Wednesday, 27 April 2011

The sweetness of Friuli Venezia Giulia

Friuli Venezia Giulia is a little gem in Italian wine production. This small region of the extreme North East of Italy makes high quality wines, especially whites (either from traditional and international varieties) thanks to a well draining limestone soil. But the two most prestigious appellations (DOCG) of the area are actually two sweet wines: Ramandolo and Picolit. Both from indigenous grapes, both small but ancient productions. Ramandolo, was the first of the two to achieve the DOCG qualification in 2001. It takes its name from a small village in the hills north of Udine. It is made with Verduzzo Friulano grape,as a "passito", by drying the grapes on racks or by late harvesting . It normally has a shimmering golden colour, sometimes almost orange. It is characterised by flavours of dried apricot and figs, stewed pears, honey and caramel. It is intensely sweet and has a creamy textured palate. A couple of producers are really remarkable: Coos and Roncat (especially the Uve Decembrine). It would amazingly pair a plate of San Daniele ham and figs, a strudel and as well some aged cheeses.

Once said all this, I have to admit that honestly my favourite is the second one: the Picolit. First of all for its name, that is also the grape's name and derives from the the dialectal word for "small" and indicates the size of the berries. Because this varietal is quite fragile and affected by poor pollination rate and natural  floral abortion, causing small sparsely-berried bunches and of course low yields. Especially in the 18th century, during the philloxera period, its survival was really in danger. It finally  managed to resist mainly thanks to the work and researches of the Perusini family that tried to reproduce harder clones to reduce the failure rate. The second reason for my preference is that this wine stands for character and elegance.No surprise that was know and loved in most European courts since the 17th century. It is a firm noble wine. It has aromas of delicate white flowers, acacia but also candied peel, fruit in syrup, caramel, honey and apricot jam. It is balanced and harmonious, aromatic and persistent. It works magically with foie gras and strong blue cheeses but most of all it is a meditation wine.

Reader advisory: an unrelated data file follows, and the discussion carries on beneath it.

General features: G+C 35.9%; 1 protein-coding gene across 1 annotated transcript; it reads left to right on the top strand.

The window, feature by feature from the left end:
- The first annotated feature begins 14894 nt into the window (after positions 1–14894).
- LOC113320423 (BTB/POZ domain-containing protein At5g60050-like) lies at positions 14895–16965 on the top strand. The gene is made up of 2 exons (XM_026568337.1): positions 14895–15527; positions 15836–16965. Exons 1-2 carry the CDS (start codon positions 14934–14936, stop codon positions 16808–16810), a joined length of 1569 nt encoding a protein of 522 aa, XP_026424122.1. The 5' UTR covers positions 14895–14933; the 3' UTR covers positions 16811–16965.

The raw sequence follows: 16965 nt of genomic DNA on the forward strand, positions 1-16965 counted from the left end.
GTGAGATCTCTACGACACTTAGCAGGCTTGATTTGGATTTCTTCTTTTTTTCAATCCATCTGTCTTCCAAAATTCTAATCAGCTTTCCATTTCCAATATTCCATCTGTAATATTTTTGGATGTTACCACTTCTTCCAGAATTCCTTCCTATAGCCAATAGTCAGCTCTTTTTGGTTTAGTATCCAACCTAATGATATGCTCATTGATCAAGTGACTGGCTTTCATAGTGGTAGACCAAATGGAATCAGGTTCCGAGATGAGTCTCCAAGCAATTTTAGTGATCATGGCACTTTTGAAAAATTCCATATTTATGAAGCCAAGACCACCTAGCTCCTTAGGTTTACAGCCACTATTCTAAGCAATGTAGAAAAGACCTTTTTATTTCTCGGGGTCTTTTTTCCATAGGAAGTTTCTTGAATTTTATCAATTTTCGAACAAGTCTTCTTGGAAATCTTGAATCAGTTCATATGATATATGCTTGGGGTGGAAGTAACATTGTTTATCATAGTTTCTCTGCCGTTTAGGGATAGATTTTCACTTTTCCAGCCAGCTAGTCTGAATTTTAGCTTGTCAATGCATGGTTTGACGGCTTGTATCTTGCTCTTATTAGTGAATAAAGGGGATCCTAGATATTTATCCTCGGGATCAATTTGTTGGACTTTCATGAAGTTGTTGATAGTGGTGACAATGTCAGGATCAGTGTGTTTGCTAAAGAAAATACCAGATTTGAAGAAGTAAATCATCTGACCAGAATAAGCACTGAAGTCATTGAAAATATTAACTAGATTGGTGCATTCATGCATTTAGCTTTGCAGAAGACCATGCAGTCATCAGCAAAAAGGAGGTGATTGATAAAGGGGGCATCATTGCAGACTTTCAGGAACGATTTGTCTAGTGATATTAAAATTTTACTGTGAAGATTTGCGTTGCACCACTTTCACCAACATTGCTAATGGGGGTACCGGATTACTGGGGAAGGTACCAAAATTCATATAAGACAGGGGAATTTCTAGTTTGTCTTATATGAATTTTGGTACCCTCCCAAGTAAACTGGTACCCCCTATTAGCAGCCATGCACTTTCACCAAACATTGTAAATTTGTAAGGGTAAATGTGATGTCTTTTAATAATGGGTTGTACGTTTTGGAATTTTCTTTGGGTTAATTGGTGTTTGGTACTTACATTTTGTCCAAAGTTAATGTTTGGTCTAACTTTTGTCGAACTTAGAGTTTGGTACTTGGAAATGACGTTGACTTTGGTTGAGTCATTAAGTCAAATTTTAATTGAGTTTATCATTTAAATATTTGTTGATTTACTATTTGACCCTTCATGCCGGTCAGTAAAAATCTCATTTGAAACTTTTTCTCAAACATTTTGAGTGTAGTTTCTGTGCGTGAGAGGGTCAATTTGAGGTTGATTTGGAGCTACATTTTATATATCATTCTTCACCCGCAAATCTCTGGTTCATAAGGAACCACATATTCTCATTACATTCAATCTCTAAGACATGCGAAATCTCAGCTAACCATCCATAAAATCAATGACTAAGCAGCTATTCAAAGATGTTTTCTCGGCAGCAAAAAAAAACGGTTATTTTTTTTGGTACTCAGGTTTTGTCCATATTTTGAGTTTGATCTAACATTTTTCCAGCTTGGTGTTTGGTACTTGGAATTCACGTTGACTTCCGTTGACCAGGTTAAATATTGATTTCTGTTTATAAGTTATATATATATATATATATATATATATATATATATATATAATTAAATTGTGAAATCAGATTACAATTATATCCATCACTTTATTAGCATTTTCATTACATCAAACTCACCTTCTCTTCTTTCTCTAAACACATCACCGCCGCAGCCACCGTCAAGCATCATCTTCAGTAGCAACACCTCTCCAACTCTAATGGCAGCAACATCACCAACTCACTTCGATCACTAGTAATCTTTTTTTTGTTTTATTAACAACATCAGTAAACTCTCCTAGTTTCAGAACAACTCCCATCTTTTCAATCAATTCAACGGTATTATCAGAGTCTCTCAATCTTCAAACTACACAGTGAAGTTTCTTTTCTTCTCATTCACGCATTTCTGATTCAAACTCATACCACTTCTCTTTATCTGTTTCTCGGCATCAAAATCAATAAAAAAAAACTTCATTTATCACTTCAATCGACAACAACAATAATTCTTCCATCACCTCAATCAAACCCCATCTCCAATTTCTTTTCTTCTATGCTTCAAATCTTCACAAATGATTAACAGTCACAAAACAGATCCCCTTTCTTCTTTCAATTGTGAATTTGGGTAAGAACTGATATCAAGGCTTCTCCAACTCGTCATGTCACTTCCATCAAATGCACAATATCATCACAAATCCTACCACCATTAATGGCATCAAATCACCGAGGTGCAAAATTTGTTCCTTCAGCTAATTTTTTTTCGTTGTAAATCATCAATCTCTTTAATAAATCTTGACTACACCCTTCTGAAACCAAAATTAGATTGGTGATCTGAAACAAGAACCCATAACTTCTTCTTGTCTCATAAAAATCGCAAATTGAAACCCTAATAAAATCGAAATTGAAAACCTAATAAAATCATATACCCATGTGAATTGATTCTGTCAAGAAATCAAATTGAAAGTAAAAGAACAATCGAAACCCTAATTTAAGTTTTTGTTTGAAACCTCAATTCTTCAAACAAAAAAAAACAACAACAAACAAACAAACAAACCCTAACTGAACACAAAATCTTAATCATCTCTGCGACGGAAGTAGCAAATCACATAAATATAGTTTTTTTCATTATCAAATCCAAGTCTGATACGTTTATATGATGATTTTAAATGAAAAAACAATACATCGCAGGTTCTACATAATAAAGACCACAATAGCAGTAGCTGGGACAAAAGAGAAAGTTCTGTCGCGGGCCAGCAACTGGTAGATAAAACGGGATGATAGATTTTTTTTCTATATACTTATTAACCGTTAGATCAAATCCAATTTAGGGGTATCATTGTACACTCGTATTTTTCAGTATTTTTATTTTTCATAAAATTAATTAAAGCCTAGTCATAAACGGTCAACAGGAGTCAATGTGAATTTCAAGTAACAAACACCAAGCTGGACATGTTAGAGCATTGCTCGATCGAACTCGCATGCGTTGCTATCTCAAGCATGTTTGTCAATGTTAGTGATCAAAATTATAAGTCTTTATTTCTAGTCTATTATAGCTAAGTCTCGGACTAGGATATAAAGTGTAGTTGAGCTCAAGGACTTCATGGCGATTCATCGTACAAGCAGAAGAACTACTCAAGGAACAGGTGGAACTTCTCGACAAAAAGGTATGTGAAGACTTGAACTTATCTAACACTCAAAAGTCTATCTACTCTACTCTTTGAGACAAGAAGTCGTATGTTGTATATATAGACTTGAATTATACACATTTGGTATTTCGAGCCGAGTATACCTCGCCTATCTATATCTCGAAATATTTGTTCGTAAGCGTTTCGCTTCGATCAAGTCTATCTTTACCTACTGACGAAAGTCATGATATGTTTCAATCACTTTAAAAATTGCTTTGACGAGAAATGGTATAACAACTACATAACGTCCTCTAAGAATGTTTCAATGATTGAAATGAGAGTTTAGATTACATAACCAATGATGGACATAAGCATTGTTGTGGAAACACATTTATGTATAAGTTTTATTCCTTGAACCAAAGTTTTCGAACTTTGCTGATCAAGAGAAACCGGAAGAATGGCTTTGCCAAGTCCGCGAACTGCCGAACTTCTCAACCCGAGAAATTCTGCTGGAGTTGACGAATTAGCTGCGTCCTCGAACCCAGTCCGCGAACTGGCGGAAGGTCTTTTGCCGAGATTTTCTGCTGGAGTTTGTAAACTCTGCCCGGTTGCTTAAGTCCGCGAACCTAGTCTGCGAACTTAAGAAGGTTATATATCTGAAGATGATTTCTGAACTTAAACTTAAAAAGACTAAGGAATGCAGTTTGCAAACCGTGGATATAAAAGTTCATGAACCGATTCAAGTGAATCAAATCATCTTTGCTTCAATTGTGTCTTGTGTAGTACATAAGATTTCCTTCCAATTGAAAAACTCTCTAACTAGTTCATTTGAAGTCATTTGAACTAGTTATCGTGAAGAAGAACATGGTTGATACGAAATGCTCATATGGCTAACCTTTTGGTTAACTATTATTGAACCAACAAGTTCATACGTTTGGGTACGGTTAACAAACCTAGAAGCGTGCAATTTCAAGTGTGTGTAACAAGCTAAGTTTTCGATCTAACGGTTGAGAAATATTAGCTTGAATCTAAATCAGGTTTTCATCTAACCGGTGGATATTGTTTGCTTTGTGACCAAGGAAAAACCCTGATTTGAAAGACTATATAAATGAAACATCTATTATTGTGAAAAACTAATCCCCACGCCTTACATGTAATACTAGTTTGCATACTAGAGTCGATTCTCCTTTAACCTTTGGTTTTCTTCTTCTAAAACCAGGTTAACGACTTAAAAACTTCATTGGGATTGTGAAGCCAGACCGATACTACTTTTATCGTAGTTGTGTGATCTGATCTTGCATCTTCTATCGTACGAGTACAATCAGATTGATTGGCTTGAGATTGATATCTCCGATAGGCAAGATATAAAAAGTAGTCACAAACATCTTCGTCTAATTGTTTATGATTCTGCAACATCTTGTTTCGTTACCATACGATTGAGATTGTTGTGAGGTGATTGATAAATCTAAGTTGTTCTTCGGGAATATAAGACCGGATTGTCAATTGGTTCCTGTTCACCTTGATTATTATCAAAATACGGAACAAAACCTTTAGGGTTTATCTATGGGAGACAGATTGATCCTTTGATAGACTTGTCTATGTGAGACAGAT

I know you could think "how is it possible I've never heard about it if it's so good?".....Well if you haven't (and it would be a shame), probably it is due to the limited production and diffusion. Also the low yields and the fragility of the grape make this wine quite expensive. But even if not cheap, trust me: you would not blame yourself for spending some money on this delicious nectar.
Couple of outstanding examples are the ones from Livio Felluga and Ronchi di Cialla and both can be found in UK...yahoo!!!

Saturday, 23 April 2011

Grapes and Foxes from Apulia

One of the things I liked most about this wine is the label.I know it could sound not such a serious or professional approach to wine but that fox recalling to my mind Aesop's tale is just lovely. But this grape is not sour at all as the tale originally says.

Verdeca is a local grape even if probably native from Dalmatia. It has spread over centuries and has become very popular all over the region. Unfortunately only recently the varietal has revealed its potentiality. Earlier too often it was massively produced and just blended or used for vermouth distillation. But now few winemakers  have rediscovered it and they are trying to get the best from it. One of these is Filippo Baccalaro, the man who is making the wine for Masseria Pietrosa, an estate part of the San Marzano coop.
The wine is a delicious, fresh aperitif. It has an yellow-going-towards-gold lovely colour. At the nose there is apple, dry flowers and a hint of honey. In the mouth I tasted more citrusy flavours, but with an almost off dry finish. It has thirst-quenching personality and an interesting medium texture.
The only fault I found was just the service temperature. When I drunk it, it was slightly too warm, but being the office Friday drink I couldn't really complain!
I really enjoyed it and not only because it was at the end of an intense work week! It is an unusual wine, with a fair price and finally I just would say that if you want to try something from Apulia you shouldn't miss it!